“Beyond the Valley of the Dolls” (1970) director Russ Meyer, writer Roger Ebert

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With the exception of Tom Green’s “Freddy Got Fingered,” this is probably the wildest, weirdest film ever released by 20th Century Fox (or any studio, for that matter).  The studio heads at Fox at the time (Richard Zanuck and David Brown) were so desperate to look hip and make money in the late 1960s, they hired sexploitation legend Russ Meyer to direct a pseudo-sequel to their trashy 1967 blockbuster “Valley of the Dolls.”  Meyer hired film critic Roger Ebert (yes, THAT Roger Ebert), the only mainstream critic who admitted to appreciating Meyer at the time, to write the screenplay.  What resulted was a masterpiece!  A twisted, f–ked-up, surreal, insane, X-rated masterpiece, but a masterpiece nonetheless.  Along with “Midnight Cowboy,” “A Clockwork Orange,” and “Last Tango in Paris,” “Beyond” was one of the few major studio X-rated films to be a box-office hit (a $50 million box-office hit, when inflation is taken into account).

This is one of those films where it’s hard to say whether it was intentionally campy, whether it was just so terrible that it’s funny, or something on the level of the meta-comedy of an Andy Kaufman or Sacha Baron Cohen.  As Ebert himself said about the tone of this film: “Meyer directed his actors with a poker face, solemnly, discussing the motivations behind each scene. Some of the actors asked me whether their dialogue wasn’t supposed to be humorous, but Meyer discussed it so seriously with them that they hesitated to risk offending him by voicing such a suggestion. The result is that ‘BVD’ has a curious tone all of its own. There have been movies in which the actors played straight knowing they were in satires, and movies which were unintentionally funny because they were so bad or camp. But the tone of ‘BVD’ comes from actors directed at right angles to the material. ‘If the actors perform as if they know they have funny lines, it won’t work,’ Meyer said, and he was right.

The attached clip is a pivotal scene, where the sinister Phil Spector-like music impresario named Ronnie “Z-Man” Barzell reveals his true nature to gigolo Lance Rock (gotta love those character names).  Lance is less than sensitive in his remarks to Z-Man and pays the price.  This scene teaches an important lesson: if you’ve been tied up by some maniac wielding a sword, and said maniac decides to disrobe, the smart move is to be complimentary on the maniac’s equipment.  To be fair, though, never having been in that position, I’m only guessing as to what the right move would be.  Apparently, when Ebert revealed to Meyer during the script stage that he was making Z-Man a woman, Meyer took it in stride, saying “You can never have too many women in a picture.”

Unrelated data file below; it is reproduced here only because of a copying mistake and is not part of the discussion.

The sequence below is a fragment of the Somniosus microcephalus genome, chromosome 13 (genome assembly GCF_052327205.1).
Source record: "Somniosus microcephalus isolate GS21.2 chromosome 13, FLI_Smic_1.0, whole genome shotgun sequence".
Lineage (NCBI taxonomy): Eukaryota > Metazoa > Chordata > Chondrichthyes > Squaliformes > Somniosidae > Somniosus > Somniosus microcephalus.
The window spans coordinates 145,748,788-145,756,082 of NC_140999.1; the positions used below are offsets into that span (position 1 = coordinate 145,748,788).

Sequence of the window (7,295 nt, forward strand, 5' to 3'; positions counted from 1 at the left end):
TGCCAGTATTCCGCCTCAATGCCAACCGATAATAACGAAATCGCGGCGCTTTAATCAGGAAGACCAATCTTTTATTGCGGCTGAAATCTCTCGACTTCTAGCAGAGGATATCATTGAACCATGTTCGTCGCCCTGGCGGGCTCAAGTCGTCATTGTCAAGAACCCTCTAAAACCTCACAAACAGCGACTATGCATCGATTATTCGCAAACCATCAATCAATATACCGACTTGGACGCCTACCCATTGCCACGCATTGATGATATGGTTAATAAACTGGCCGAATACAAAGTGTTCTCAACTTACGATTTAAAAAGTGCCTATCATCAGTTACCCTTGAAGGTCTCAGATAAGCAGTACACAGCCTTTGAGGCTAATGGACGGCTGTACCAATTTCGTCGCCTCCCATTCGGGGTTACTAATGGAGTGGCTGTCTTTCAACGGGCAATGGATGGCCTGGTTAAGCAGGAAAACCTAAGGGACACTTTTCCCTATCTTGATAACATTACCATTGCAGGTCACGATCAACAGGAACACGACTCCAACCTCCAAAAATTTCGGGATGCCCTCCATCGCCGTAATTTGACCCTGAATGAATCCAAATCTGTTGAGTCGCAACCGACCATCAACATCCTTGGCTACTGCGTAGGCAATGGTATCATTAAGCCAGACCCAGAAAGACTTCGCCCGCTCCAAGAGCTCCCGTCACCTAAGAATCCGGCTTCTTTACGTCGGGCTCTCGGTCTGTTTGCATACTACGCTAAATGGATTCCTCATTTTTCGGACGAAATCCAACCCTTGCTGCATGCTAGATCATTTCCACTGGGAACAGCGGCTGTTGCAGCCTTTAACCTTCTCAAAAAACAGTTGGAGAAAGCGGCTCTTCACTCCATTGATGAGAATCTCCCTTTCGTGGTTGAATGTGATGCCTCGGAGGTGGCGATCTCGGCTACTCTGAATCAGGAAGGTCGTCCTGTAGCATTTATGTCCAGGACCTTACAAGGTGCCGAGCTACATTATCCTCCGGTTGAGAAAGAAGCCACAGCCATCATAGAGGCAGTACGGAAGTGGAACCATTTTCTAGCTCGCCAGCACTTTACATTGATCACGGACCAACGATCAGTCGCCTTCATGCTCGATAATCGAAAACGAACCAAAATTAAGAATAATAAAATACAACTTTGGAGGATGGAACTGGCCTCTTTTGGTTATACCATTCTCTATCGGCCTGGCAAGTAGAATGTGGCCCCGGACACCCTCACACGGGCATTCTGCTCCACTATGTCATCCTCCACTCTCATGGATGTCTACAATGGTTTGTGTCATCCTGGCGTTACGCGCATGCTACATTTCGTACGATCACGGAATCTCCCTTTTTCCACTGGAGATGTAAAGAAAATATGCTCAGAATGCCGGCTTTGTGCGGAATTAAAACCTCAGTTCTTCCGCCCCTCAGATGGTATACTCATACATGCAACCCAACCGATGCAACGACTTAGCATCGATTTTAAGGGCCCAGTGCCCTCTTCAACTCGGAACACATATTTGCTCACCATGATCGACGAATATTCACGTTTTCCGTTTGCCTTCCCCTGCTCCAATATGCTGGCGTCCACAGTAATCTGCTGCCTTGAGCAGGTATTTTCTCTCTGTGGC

Needless to say, due to the graphic violence and simulated nudity (you’ll know what I mean when you see the clip), not safe for work or little ones.

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2. “Fight Club” (1999) dir. David Fincher

Number 2 on Dave’s Strange World’s all-time favorite films is director David Fincher’s infamous, hyper-violent, extremely funny, anti-consumerist satire “Fight Club.” Sometimes, the greatest films aren’t made or released … they escape. To this day, I still find it shocking that a major corporation (in this case News Corporation who owns 20th Century Fox … and Fox News) financed and released this big-budget rock to the bloated head of consumerism. Wait, this stars Brad Pitt … so … I guess this means that if the star is big enough (ala Warren Beatty’s “Reds”), major studios will write a check for anything. By the way, no disrespect to Pitt. He’s absolutely perfect in the role of Tyler Durden and the fact that his star power got “Fight Club” made, makes me even more grateful for his presence here.

Anyway, star Ed Norton once referred to this as Generation X’s “The Graduate,” which I thought was ridiculous back in 1999, but the more I’ve grown to love and appreciate “The Graduate” over the years, the more I’ve realized that Norton’s statement is a very astute and accurate observation.

Coincidentally (or not coincidentally), “Fight Club” was released around the same time as Susan Faludi’s terrific book about the plight of modern manhood “Stiffed.” Both “Stiffed” and “Fight Club” have taken on more resonance post 9-11. Arguably, the men in both texts finally got the test of manhood their generation was waiting for and, as they say, “Be careful what you wish for …” However, I don’t think “Fight Club” promotes this attitude at all. It identifies and plays with it, but it rejects the mindless macho BS that many in our society think defines manhood, as much as it rejects the consumerism that replaced the macho BS. I’m not sure what the solution is (and I don’t think the filmmakers know either), but there is something better than beating the snot out of each other or buying objects. What that is, is up to you, your sense of intelligence, and your sense of courage to be yourself.